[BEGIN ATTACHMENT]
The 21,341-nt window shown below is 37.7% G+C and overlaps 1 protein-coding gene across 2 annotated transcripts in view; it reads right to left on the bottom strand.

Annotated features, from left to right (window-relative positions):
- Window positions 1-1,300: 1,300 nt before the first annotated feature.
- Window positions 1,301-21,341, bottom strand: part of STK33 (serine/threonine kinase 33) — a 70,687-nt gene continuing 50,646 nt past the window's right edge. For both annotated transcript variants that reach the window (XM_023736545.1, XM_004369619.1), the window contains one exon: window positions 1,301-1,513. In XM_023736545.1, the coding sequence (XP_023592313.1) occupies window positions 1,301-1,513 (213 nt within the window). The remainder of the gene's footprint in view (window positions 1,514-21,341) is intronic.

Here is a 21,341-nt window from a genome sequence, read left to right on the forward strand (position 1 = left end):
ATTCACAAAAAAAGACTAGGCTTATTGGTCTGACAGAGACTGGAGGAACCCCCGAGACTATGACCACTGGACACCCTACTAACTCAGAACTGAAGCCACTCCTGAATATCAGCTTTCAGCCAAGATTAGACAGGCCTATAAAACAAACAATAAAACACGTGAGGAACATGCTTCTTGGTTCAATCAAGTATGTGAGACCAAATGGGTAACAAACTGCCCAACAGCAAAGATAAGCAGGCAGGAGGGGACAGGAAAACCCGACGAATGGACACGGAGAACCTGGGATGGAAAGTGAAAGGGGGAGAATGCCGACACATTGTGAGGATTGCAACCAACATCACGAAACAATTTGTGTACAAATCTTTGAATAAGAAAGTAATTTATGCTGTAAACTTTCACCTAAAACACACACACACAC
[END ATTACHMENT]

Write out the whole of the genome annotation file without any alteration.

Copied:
The 21,341-nt window shown below is 37.7% G+C and overlaps 1 protein-coding gene across 2 annotated transcripts in view; it reads right to left on the bottom strand.

Annotated features, from left to right (window-relative positions):
- Window positions 1-1,300: 1,300 nt before the first annotated feature.
- Window positions 1,301-21,341, bottom strand: part of STK33 (serine/threonine kinase 33) — a 70,687-nt gene continuing 50,646 nt past the window's right edge. For both annotated transcript variants that reach the window (XM_023736545.1, XM_004369619.1), the window contains one exon: window positions 1,301-1,513. In XM_023736545.1, the coding sequence (XP_023592313.1) occupies window positions 1,301-1,513 (213 nt within the window). The remainder of the gene's footprint in view (window positions 1,514-21,341) is intronic.

Here is a 21,341-nt window from a genome sequence, read left to right on the forward strand (position 1 = left end):
ATTCACAAAAAAAGACTAGGCTTATTGGTCTGACAGAGACTGGAGGAACCCCCGAGACTATGACCACTGGACACCCTACTAACTCAGAACTGAAGCCACTCCTGAATATCAGCTTTCAGCCAAGATTAGACAGGCCTATAAAACAAACAATAAAACACGTGAGGAACATGCTTCTTGGTTCAATCAAGTATGTGAGACCAAATGGGTAACAAACTGCCCAACAGCAAAGATAAGCAGGCAGGAGGGGACAGGAAAACCCGACGAATGGACACGGAGAACCTGGGATGGAAAGTGAAAGGGGGAGAATGCCGACACATTGTGAGGATTGCAACCAACATCACGAAACAATTTGTGTACAAATCTTTGAATAAGAAAGTAATTTATGCTGTAAACTTTCACCTAAAACACACACACACAC